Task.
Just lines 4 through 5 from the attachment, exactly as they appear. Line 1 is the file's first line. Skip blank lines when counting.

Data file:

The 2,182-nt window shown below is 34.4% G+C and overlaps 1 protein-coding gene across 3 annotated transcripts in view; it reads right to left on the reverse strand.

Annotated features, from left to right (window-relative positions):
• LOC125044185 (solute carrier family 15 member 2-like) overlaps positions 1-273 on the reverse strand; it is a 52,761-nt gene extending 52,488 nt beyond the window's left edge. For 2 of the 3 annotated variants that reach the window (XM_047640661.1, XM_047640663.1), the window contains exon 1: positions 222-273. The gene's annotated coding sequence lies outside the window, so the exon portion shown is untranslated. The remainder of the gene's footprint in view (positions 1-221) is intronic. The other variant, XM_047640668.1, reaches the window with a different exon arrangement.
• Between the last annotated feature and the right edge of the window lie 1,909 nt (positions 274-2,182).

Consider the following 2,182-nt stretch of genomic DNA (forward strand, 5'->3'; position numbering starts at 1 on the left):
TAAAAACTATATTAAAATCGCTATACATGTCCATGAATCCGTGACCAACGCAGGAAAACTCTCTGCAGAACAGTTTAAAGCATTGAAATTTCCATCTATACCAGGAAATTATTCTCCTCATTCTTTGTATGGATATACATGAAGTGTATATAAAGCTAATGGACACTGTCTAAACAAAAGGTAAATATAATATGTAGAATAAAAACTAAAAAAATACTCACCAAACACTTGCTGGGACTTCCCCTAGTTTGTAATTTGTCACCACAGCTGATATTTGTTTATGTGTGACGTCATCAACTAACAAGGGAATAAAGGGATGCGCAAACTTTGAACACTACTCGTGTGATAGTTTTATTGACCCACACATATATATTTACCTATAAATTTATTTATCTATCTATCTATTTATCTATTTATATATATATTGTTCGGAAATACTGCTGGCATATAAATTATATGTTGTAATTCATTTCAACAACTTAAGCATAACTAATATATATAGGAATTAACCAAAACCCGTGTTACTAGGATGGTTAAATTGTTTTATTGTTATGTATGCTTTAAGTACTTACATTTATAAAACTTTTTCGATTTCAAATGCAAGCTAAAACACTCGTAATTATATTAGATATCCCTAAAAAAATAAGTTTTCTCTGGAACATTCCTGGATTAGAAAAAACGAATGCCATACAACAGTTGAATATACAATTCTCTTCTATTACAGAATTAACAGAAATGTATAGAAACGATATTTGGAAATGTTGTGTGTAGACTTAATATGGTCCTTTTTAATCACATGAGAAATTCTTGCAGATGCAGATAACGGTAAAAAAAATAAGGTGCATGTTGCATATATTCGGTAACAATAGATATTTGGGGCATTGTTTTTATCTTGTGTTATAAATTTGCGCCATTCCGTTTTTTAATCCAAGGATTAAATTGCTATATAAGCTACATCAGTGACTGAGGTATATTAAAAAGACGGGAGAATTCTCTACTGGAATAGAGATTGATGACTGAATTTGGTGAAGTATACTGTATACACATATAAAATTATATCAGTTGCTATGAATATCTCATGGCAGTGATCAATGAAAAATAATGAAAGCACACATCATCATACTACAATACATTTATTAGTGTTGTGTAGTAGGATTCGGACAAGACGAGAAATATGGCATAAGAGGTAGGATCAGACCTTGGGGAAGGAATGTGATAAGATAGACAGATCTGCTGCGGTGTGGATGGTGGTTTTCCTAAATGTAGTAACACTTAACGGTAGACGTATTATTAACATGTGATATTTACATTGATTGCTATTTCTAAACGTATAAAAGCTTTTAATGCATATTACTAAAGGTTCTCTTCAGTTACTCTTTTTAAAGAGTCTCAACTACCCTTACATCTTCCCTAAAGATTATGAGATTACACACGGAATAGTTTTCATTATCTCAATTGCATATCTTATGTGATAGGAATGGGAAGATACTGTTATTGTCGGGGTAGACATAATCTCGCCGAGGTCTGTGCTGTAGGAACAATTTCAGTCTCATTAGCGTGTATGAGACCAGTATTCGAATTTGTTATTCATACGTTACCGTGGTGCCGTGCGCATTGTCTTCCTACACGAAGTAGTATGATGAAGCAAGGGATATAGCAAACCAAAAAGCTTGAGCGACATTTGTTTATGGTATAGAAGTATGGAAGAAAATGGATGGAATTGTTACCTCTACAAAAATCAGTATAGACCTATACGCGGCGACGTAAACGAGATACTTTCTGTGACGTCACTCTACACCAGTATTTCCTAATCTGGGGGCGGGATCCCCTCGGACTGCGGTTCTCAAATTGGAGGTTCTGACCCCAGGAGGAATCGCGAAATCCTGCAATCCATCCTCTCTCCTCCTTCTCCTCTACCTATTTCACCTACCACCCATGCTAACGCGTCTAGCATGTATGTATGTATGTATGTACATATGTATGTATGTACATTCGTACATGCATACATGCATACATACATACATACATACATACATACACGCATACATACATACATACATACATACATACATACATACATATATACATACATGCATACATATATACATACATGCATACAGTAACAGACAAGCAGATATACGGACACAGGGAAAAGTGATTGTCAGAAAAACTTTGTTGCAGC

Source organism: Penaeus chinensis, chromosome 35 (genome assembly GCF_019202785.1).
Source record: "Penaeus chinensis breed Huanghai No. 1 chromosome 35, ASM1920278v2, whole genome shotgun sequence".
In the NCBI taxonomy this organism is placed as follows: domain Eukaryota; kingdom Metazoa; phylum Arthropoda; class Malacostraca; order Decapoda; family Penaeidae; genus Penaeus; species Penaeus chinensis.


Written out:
• Between the last annotated feature and the right edge of the window lie 1,909 nt (positions 274-2,182).

Consider the following 2,182-nt stretch of genomic DNA (forward strand, 5'->3'; position numbering starts at 1 on the left):